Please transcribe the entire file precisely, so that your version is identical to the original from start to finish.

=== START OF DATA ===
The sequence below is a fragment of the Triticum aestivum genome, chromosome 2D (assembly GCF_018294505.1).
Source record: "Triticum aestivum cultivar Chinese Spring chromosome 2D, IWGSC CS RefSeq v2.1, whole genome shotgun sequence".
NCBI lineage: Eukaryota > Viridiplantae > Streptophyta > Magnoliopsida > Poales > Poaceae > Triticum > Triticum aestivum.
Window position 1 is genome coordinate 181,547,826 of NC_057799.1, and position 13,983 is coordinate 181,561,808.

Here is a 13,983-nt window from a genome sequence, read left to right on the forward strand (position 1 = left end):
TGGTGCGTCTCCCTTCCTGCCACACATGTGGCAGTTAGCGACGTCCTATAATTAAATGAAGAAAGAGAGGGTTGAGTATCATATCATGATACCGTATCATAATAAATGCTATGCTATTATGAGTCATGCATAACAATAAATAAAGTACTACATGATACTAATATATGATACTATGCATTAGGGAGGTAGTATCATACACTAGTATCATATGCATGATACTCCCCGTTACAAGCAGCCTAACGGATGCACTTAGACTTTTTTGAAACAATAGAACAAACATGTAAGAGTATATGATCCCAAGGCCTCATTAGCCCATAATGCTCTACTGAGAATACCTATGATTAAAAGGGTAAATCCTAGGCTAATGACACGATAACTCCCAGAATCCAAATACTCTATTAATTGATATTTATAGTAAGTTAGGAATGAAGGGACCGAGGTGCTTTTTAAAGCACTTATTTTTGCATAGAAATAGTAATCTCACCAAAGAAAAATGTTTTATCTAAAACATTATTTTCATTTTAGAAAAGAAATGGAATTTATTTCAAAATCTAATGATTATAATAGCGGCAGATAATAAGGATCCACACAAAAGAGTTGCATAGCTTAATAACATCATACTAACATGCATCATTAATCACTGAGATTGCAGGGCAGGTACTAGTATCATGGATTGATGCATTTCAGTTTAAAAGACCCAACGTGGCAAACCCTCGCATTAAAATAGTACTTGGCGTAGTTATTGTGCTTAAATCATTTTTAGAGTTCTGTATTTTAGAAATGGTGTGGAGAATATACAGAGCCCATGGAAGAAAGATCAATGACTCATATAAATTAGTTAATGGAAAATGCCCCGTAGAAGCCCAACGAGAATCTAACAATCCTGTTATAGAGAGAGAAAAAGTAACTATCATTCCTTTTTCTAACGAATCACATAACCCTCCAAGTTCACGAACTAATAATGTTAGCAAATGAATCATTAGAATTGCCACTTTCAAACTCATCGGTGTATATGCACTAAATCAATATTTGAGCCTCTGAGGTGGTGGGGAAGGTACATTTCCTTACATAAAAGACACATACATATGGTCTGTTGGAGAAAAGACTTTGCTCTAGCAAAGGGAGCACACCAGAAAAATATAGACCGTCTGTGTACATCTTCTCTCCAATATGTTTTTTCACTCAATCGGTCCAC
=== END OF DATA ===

The sequence below is a fragment of the Triticum aestivum genome, chromosome 2D (assembly GCF_018294505.1).
Source record: "Triticum aestivum cultivar Chinese Spring chromosome 2D, IWGSC CS RefSeq v2.1, whole genome shotgun sequence".
NCBI lineage: Eukaryota > Viridiplantae > Streptophyta > Magnoliopsida > Poales > Poaceae > Triticum > Triticum aestivum.
Window position 1 is genome coordinate 181,547,826 of NC_057799.1, and position 13,983 is coordinate 181,561,808.

Here is a 13,983-nt window from a genome sequence, read left to right on the forward strand (position 1 = left end):
TGGTGCGTCTCCCTTCCTGCCACACATGTGGCAGTTAGCGACGTCCTATAATTAAATGAAGAAAGAGAGGGTTGAGTATCATATCATGATACCGTATCATAATAAATGCTATGCTATTATGAGTCATGCATAACAATAAATAAAGTACTACATGATACTAATATATGATACTATGCATTAGGGAGGTAGTATCATACACTAGTATCATATGCATGATACTCCCCGTTACAAGCAGCCTAACGGATGCACTTAGACTTTTTTGAAACAATAGAACAAACATGTAAGAGTATATGATCCCAAGGCCTCATTAGCCCATAATGCTCTACTGAGAATACCTATGATTAAAAGGGTAAATCCTAGGCTAATGACACGATAACTCCCAGAATCCAAATACTCTATTAATTGATATTTATAGTAAGTTAGGAATGAAGGGACCGAGGTGCTTTTTAAAGCACTTATTTTTGCATAGAAATAGTAATCTCACCAAAGAAAAATGTTTTATCTAAAACATTATTTTCATTTTAGAAAAGAAATGGAATTTATTTCAAAATCTAATGATTATAATAGCGGCAGATAATAAGGATCCACACAAAAGAGTTGCATAGCTTAATAACATCATACTAACATGCATCATTAATCACTGAGATTGCAGGGCAGGTACTAGTATCATGGATTGATGCATTTCAGTTTAAAAGACCCAACGTGGCAAACCCTCGCATTAAAATAGTACTTGGCGTAGTTATTGTGCTTAAATCATTTTTAGAGTTCTGTATTTTAGAAATGGTGTGGAGAATATACAGAGCCCATGGAAGAAAGATCAATGACTCATATAAATTAGTTAATGGAAAATGCCCCGTAGAAGCCCAACGAGAATCTAACAATCCTGTTATAGAGAGAGAAAAAGTAACTATCATTCCTTTTTCTAACGAATCACATAACCCTCCAAGTTCACGAACTAATAATGTTAGCAAATGAATCATTAGAATTGCCACTTTCAAACTCATCGGTGTATATGCACTAAATCAATATTTGAGCCTCTGAGGTGGTGGGGAAGGTACATTTCCTTACATAAAAGACACATACATATGGTCTGTTGGAGAAAAGACTTTGCTCTAGCAAAGGGAGCACACCAGAAAAATATAGACCGTCTGTGTACATCTTCTCTCCAATATGTTTTTTCACTCAATCGGTCCAC